Disembarkation day. I really didn’t want to leave; I honestly could have quite happily stayed onboard the m/s Paul Gauguin and done it all over again. We had our breakfast in La Veranda for the final time and then mooched around on the sun deck before it was time to get off. On Paul Gauguin they don’t rush you to get off unlike most other cruise lines, you can get off leisurely at around lunch time of a bit after if you choose. We had taken the cruise package that included the day room at their Intercontinental Tahiti as our flight wasn’t until 23:59. We were given two choices of transfer; either disembark at 12 and have a 2.5 hour coach tour around Tahiti visiting various different points of significance or disembark at 12:30 and be taken by coach straight to the hotel. Check-in for your day room wasn’t until 2:30 anyway so we decided we may as well take the coach tour. All this was done smoothly and we enjoyed a good few hours being shown around the island with stop off points. We arrived at the hotel to find our suitcases ready waiting for us, we checked in and were given our own rooms at the hotel. I often find sometimes when places say you can have a ‘dayroom’ it’s not quite as good as it sounds but here you really do get your own hotel room to use which was great. For all those on the Paul Gauguin package a letter was given explaining how the process works, what time we could have the room to and what time transfers were for each flight. We decided to make our own way there in a taxi as it was only $25 for the 5 of us, the hotel arranged it for us however we did notice there was always a constant stream of taxis outside the hotel. Check out was at 8pm so we had plenty of time, so after a quick change it was time to head to the lovely pool we saw on our first day in Tahiti. It was quite nice this being the hotel we had stayed at for our pre-cruise stay so we knew the hotel, knew the facilities and it meant we could simply get stuck straight into how we wanted to spend our last few hours in Paradise. After a lazy hour or so by the pool I decided to head to the bar area to meet the rest of my group. Although they have a huge main restaurant in the hotel which has a big buffet or a la carte, right next to it there is a nice little bar that you can order snacks, sandwiches and even main dishes. We went for a standard sandwich and fries combo and a coke and at that point it’s when again you realise just how good value being onboard Paul Gauguin is. The food was great, really tasty and the service was attentive however the price tag that comes with it is quite hefty. It’s not as though it was just that hotel, all hotels in that part of the world are well known for their big price tags on food and services but it’s really makes you appreciate the value of the cruise. The sun had set for our final day so I headed back to the room so I could shower and freshen up before the long flight ahead! After checking out we re-grouped back in the bar for one last drink before taking the taxi ride to the airport. The airport was so busy! They only had 3 flights that evening, two to L.A (we were on the second of the two) and one to Honolulu and all three were within an hour or so of one another. Air Tahiti Nui kindly put our luggage through as ‘priority’ so they came off first in Paris which we really appreciated as we has only about 2 hours for our connection. Security was quick and we arrived into the departure lounge… which has one shop and a café area. Again, as there were only 3 flights that night in quick succession and we were the last by the time we reached the lounge all the seats were taken! It was a really small airport with not enough seats to cope for all the people. Normally it wouldn’t be too much of a big deal, but when your flight is at 23:59 and you’ve got over a days worth of flying ahead of you the last thing you want is to be fighting for a seat. After a while we found a few seats outside in the smoking area, it was an odd airport that was open on one side with a little grass area and a few chairs. One of our group made the brave decision she wanted a drink so queued for around 15 minutes just for 2 bottles of water. We boarded the flight smoothly and settled down for our journey.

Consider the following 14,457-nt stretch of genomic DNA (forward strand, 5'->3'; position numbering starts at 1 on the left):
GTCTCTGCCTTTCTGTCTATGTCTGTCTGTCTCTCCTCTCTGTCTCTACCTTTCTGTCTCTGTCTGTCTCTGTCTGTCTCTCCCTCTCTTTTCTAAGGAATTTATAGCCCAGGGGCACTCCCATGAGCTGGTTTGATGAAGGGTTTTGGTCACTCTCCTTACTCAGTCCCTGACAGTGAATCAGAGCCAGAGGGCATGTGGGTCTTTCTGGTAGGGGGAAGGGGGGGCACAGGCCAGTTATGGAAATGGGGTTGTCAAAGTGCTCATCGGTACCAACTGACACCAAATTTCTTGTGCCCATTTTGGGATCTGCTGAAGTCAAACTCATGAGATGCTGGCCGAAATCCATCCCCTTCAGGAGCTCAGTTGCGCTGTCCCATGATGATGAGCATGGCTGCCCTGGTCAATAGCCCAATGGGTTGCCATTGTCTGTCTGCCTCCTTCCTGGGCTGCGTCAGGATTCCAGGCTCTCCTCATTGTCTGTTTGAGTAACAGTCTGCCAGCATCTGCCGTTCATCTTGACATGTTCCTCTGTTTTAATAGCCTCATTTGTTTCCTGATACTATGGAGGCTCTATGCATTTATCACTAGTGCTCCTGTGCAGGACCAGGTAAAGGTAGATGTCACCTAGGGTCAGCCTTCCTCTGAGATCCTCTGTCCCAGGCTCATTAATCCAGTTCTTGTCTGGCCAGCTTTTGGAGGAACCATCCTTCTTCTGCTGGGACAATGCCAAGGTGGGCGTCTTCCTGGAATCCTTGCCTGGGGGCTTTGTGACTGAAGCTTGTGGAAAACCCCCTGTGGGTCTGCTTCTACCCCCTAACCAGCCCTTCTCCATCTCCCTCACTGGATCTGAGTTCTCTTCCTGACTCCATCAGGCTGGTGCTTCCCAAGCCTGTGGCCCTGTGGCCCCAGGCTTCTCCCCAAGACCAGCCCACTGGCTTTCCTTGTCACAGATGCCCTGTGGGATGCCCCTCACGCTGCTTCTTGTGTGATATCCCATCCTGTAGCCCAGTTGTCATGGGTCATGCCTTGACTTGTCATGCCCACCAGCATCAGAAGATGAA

The way back was slightly easier, our transit in LA went smoother and we arrived back into Paris (CDG) in no time. Our bags came off the carousel in Paris first which was great and we headed to the BA desk to drop our bags off for our final short flight. I’d checked us in online which meant as we arrived at the desks in Paris we managed to skip the really big queue and get straight to the front to drop our bags off. The time at the airport seemed to pass really quickly; we were all very tired and just wanting to get home. We finally made it back into London Heathrow and it felt a relief to know there was no more travelling ahead however it was still bitter sweet as we’d left Paradise behind.
Get up early, seeing the sun rise is simply incredible.
Take scuba/wet shoes, they really come in handy.
Do excursions you wouldn’t normally do, you may surprise yourself!
Get off the first tender on the private island day, it really is worth it.
Enjoy every last minute and create memories you’ll never forget.
The thing with Paul Gauguin and French Polynesia is that I had it down on my bucket list. I genuinely thought it was a once in a lifetime experience and that I would be completely satisfied with my trip. Now the problem is… I’ve been, I’ve experienced it and I’ve realised I have to go back! I really thought ticking it off my list would be satisfactory enough; I thought I would be ok only ever experiencing it once but now I realise I don’t think there’s any way I could be. I know I want to do it all over again, and there’s one thing for certain – it most definitely will be onboard the spectacular m/s Paul Gauguin.